by Pasquale Scimeca; the historical reconstructions of My War Is Not Over [+see also:
film review
trailer
film profile
]
 by Bruno Bigoni and Cento anni [+see also:
trailer
film profile
]
 by Davide Ferrario; and Elisabetta Sgarbi’s trip through Slovenia in L’altrove più vicino. Again in Festa Mobile, audiences will be able to see Darkest Hour [+see also:
trailer
film profile
]
 by Joe Wright, starring Gary Oldman as Winston Churchill; Bright Sunshine In [+see also:
film review
trailer
film profile
]
 by Claire DenisThe Summit [+see also:
film review
trailer
interview: Santiago Mitre
film profile
]
 by Santiago MitreDark River [+see also:
film review
trailer
interview: Clio Barnard
film profile
]
 by Clio Barnard; and the music documentaries Faithfull [+see also:
trailer
film profile
]
 by Sandrine Bonnaire and Grace Jones: Bloodlight and Bami [+see also:
trailer
film profile
]
 by Sophie Fiennes, among many others. 

Ghosts, zombies and dangerous games abound in the After Hours section, which has lined up two “eccentric” Italian films – Favola [+see also:
trailer
film profile
]
 by Sebastiano Mauri, a surreal comedy featuring two well-to-do 1950s American housewives as the main characters, and Riccardo va all’inferno [+see also:
film review
trailer
film profile
]
 by Roberta Torre, a reinterpretation of Richard III set in the suburbs of Rome – plus the Latvian title Firstborn [+see also:
trailer
film profile
]
 by Aik Karapetian, France’s Revenge [+see also:
film review
trailer
interview: Coralie Fargeat
film profile
]
 by Coralie Fargeat and Game of Death [+see also:
trailer
film profile
]
 by Sebastien Landry and Laurence Morais-Lagace, and Ireland’s The Cured [+see also:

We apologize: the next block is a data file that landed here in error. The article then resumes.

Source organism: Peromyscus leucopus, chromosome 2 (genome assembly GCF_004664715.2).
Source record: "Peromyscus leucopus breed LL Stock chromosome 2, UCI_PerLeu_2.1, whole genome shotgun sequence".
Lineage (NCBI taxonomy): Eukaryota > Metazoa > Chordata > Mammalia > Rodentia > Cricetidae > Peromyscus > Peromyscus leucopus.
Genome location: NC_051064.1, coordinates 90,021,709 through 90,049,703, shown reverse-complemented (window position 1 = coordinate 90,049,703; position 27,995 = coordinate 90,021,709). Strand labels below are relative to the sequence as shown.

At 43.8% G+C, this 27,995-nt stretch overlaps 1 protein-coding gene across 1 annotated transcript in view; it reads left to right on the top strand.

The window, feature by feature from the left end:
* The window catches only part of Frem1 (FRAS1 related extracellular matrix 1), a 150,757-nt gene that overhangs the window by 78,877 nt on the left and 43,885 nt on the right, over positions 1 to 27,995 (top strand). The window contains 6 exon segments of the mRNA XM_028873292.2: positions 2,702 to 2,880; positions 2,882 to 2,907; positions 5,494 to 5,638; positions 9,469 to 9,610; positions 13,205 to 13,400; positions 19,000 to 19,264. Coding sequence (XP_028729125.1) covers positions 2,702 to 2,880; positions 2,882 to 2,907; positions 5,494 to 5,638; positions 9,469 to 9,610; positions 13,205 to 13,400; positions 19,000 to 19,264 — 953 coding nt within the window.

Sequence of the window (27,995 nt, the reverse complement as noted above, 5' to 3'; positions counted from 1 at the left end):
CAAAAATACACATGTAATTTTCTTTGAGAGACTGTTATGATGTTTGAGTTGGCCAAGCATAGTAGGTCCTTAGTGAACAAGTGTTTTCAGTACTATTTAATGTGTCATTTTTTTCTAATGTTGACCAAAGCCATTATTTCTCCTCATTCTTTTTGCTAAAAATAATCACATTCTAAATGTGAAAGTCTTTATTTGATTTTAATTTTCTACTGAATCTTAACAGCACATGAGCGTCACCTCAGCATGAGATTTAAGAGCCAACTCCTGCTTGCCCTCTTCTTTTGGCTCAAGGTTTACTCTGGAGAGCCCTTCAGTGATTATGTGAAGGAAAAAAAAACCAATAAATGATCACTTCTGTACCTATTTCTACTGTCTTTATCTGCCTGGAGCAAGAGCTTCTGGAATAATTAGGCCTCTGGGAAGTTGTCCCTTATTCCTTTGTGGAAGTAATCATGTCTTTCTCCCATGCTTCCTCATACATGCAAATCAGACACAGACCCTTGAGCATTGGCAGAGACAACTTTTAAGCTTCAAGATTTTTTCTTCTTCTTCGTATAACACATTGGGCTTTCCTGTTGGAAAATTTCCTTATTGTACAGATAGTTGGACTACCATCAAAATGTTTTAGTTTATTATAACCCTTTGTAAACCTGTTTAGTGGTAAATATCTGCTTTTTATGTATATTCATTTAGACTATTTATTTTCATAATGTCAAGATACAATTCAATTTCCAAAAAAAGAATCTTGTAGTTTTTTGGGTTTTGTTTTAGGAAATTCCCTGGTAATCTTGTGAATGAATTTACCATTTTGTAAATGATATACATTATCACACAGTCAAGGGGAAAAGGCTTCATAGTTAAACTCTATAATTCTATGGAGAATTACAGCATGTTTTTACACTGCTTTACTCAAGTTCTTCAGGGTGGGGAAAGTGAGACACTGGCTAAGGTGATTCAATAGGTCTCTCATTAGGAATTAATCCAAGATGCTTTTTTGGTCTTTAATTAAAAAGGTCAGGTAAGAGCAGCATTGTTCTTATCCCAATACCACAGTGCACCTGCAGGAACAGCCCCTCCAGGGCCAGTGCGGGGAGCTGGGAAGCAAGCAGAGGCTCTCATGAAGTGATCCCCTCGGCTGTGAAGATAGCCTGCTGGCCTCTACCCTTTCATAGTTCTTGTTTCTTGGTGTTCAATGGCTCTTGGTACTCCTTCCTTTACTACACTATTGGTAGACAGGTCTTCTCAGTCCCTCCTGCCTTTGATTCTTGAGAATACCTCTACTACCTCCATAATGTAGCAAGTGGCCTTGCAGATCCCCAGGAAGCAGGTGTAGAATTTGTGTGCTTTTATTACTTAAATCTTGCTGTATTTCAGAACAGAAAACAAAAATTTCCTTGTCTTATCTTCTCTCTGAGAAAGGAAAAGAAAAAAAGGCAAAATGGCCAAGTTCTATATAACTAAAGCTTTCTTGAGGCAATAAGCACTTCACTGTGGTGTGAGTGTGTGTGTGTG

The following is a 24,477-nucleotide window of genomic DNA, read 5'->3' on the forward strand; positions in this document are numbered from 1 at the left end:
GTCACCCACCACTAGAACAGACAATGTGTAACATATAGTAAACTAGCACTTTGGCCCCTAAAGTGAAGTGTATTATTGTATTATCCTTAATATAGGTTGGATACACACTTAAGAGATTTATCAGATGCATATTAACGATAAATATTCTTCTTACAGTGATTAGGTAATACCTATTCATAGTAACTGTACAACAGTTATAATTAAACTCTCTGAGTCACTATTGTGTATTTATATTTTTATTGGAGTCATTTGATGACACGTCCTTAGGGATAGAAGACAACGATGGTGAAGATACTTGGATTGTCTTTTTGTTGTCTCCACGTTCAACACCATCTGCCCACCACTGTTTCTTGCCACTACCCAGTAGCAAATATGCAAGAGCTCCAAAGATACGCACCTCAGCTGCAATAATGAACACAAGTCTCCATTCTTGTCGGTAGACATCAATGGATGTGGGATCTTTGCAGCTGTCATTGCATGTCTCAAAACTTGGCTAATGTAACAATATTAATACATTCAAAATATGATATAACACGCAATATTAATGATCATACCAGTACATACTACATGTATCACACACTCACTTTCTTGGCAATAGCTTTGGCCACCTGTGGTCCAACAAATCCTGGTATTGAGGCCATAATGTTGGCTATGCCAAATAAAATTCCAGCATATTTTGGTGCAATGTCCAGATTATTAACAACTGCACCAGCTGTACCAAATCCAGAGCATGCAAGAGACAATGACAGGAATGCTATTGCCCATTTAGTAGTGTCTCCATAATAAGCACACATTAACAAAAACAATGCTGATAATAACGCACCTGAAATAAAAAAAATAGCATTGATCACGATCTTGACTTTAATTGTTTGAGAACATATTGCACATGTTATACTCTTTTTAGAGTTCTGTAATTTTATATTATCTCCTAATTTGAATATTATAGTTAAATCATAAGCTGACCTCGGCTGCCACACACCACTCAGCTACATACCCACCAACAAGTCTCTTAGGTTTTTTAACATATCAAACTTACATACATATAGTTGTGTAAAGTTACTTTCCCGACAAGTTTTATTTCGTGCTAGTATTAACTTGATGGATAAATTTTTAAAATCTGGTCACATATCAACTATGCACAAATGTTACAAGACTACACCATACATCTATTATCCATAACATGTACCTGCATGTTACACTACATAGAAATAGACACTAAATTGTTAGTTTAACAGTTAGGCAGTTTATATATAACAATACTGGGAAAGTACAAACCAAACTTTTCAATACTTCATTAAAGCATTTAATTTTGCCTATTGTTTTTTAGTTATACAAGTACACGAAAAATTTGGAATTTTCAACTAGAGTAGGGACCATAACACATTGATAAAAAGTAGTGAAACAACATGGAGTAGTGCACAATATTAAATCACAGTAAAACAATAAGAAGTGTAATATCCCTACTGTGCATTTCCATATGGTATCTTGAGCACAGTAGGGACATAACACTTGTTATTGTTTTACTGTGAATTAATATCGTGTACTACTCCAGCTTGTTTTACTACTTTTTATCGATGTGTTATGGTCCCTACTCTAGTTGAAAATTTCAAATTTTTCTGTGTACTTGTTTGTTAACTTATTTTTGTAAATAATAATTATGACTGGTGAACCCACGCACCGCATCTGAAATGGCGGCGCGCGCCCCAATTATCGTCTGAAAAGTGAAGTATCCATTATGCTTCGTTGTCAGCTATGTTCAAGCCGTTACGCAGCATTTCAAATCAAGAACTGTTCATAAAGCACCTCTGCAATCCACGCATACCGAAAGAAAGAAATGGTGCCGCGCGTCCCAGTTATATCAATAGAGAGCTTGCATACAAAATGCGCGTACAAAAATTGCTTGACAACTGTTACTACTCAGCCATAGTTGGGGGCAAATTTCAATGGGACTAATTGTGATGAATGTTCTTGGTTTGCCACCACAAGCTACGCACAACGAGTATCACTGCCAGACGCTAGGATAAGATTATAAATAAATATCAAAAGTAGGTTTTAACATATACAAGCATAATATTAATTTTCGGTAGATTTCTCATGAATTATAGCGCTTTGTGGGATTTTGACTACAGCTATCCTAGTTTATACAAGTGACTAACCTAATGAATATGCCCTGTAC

film review
trailer
film profile
]
 by David Freyne, among others. Standing out in TFFdoc, which this year is dedicated to the topic of travelling, are Christelle [+see also:
trailer
film profile
]
 by Carmit Harash and Pagine Nascoste [+see also:
trailer
film profile
]
 by Sabrina Varani, while in the Onde section we have the Portuguese titles Colo [+see also:
film review
trailer
interview: Teresa Villaverde
film profile
]
 by Teresa Villaverde and Damned Summer [+see also:
film review
trailer
interview: Pedro Cabeleira
film profile
]
 by Pedro Cabeleira, besides the trippy noir 2557 [+see also:
trailer
film profile
]
 by Germany’s Roderick Warich.

A retrospective devoted to Brian De Palma, a section focusing on cats and a selection of movies from the TorinoFilmLab (which this year celebrates its tenth birthday and a total of 79 completed films having passed through it) round off the line-up of this 35th edition of the Torino Film Festival, which will invite Asia Argento along as its guest director: the Italian actress-director, who has been fully in the glare of the media recently because of the Harvey Weinstein scandal, will present AmeriKana, a selection of five movies chosen by her from among those titles that most accurately represent deepest America. The Grand Prix Torino 2017 goes to the composer Pino Donaggio, author of soundtracks for Brian De Palma, Dario Argento, Pupi Avati and Joe Dante.

(Translated from Italian)

Did you enjoy reading this article? Please subscribe to our newsletter to receive more stories like this directly in your inbox.